"The Grand" is a defective poker comedy where the poker is a lot more interesting than the people playing it. But the players are all played by people of interest. If Woody Harrelson, Cheryl Hines, Dennis Farina, Richard Kind, David Cross, and Chris Parnell were having a cafeteria lunch together, you'd want a seat at that table. When they're sitting around the tables in this movie, it's a different story. They have nothing entertaining to do, even if they seem self-amused at this movie's conceit: a mockumentary about big-stakes poker.
As comedy it's flat. As documentary it's unfocused. As mockumentary it's passe. The mania for poker has come and ebbed. So the filmmakers (the Hollywood screenwriter Zak Penn directed and co-wrote with Matt Bierman) take a different angle by trying to build a carnival out of all the personalities on display. The film is littered with television actors who've made you laugh before - a very tan Ray Romano, an even tanner Jason Alexander (regrettably playing Middle Eastern), and Estelle Harris, who played
I guessed Hank Azaria would pop up, and there he was. Michael McKean, too, although it must have been hard going from the penthouse of those fake Christopher Guest documentaries to the basement of "The Grand." The movie never hits on a fresh idea. Too many scenes appear to be waiting for comedy to spring from improvisation, like every interaction between games. Hines, Kind, and Parnell are fun to watch, especially the underrated Parnell, who really appears to be going for something clever as an ingenious, sociologically insensitive man-child. He's not always funny, but he's always interesting. Even better, he's playing a guy named Harold Melvin who's nothing like the Harold Melvin of Harold Melvin and the Blue Notes.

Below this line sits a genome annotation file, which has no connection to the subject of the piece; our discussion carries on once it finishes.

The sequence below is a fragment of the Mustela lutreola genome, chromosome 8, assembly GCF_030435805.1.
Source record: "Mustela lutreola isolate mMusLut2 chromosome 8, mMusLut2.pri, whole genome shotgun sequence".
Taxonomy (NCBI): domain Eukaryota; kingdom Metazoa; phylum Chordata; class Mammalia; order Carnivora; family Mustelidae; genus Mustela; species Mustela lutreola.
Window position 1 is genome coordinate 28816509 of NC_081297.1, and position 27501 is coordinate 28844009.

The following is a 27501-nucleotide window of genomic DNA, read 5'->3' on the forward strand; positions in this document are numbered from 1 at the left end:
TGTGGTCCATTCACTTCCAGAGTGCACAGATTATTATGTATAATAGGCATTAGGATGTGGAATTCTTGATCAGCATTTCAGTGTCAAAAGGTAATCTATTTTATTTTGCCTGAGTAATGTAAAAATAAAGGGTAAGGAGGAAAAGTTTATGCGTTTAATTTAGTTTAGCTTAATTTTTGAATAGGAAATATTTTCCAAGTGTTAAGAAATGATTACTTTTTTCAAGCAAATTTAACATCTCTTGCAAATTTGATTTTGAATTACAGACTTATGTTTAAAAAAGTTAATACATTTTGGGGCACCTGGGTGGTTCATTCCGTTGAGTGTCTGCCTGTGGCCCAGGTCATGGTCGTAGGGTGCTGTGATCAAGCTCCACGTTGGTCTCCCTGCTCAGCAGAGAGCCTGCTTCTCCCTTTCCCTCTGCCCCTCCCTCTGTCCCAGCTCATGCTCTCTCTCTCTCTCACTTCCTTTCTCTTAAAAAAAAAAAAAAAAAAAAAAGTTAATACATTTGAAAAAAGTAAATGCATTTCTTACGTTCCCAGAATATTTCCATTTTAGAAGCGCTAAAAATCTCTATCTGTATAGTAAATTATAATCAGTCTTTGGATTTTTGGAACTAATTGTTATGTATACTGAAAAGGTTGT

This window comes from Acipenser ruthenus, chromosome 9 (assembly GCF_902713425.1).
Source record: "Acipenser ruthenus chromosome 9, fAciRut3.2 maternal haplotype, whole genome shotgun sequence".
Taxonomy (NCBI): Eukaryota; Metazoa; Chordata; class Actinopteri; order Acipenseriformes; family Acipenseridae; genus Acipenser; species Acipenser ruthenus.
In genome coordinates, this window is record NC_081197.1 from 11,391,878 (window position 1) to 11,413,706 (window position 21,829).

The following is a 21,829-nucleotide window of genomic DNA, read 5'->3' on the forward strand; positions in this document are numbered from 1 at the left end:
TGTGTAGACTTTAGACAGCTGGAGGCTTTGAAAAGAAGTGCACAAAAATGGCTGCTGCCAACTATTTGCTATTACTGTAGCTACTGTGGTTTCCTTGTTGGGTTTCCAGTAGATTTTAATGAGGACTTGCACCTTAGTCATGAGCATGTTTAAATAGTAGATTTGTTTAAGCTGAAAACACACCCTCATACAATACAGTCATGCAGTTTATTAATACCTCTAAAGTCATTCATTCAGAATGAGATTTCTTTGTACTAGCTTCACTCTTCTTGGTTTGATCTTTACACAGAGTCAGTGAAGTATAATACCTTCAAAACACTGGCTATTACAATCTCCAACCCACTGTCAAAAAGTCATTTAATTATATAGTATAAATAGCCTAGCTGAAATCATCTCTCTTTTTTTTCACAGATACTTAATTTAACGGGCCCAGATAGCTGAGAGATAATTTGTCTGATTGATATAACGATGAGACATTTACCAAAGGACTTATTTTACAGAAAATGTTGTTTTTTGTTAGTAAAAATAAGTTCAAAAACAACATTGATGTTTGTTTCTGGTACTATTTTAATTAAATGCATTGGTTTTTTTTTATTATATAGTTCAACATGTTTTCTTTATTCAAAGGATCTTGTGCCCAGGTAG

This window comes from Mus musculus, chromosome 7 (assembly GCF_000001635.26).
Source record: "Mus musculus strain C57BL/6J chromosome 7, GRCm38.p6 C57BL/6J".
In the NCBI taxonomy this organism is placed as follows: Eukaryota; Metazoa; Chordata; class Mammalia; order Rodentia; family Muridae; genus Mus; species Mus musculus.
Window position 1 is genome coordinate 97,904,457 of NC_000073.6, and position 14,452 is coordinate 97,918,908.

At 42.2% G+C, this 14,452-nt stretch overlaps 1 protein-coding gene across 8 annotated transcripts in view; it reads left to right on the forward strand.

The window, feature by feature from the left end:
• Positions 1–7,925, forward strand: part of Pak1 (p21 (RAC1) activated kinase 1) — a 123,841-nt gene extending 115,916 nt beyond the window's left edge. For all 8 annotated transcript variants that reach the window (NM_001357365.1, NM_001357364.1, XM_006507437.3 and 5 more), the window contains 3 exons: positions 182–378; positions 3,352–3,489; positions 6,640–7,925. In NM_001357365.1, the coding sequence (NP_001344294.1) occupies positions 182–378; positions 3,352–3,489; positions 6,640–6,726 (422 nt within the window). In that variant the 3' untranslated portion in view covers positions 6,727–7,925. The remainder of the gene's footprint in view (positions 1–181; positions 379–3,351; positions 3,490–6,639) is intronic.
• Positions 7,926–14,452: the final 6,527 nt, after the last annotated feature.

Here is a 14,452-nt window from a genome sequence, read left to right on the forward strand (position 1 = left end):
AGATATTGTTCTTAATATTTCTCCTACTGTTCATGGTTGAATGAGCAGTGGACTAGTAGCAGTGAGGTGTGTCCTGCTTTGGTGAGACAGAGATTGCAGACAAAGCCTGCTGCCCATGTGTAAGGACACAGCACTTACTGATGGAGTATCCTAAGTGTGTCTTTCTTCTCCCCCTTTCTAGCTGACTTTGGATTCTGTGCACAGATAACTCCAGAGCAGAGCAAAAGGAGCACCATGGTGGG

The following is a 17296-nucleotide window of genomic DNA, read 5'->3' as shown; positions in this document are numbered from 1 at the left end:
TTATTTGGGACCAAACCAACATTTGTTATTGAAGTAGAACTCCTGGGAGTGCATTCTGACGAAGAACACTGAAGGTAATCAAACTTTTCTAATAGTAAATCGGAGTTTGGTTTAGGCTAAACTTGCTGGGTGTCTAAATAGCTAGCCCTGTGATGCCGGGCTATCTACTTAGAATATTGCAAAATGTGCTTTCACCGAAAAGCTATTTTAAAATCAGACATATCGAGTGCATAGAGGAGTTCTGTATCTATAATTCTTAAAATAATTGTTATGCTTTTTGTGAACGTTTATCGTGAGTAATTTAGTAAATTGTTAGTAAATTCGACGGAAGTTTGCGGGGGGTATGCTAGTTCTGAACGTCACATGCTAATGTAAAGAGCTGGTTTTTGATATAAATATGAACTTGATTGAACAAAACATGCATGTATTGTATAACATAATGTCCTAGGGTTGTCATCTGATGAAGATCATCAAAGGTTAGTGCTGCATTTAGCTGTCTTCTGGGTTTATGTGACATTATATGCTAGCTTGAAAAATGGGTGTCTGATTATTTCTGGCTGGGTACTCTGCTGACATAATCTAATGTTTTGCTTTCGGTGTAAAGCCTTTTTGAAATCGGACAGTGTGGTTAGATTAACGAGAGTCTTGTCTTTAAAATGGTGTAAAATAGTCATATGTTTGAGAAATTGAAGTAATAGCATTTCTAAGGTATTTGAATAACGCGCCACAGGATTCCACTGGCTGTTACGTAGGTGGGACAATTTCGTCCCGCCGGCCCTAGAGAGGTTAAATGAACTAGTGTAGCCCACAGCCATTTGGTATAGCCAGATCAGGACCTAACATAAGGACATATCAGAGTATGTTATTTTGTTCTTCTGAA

A satire of the poker world is ultimately redundant. Whenever I catch a game on ESPN2, the ridiculous seriousness seems to mock itself. The movie's one true surprise is the appearance of the filmmaker Werner Herzog, who already mocked himself with a cherry on top in Penn's previous film, the far more inspired "Incident at Loch Ness" (2004). Predictably enough, in "The Grand," Herzog plays a sadist card shark called The German. Less predictably, he's very sexy. And he's having enough fun with his punisher shtick to make you sad when he exits. You want to see the shark feed - even on all this movie's empty calories.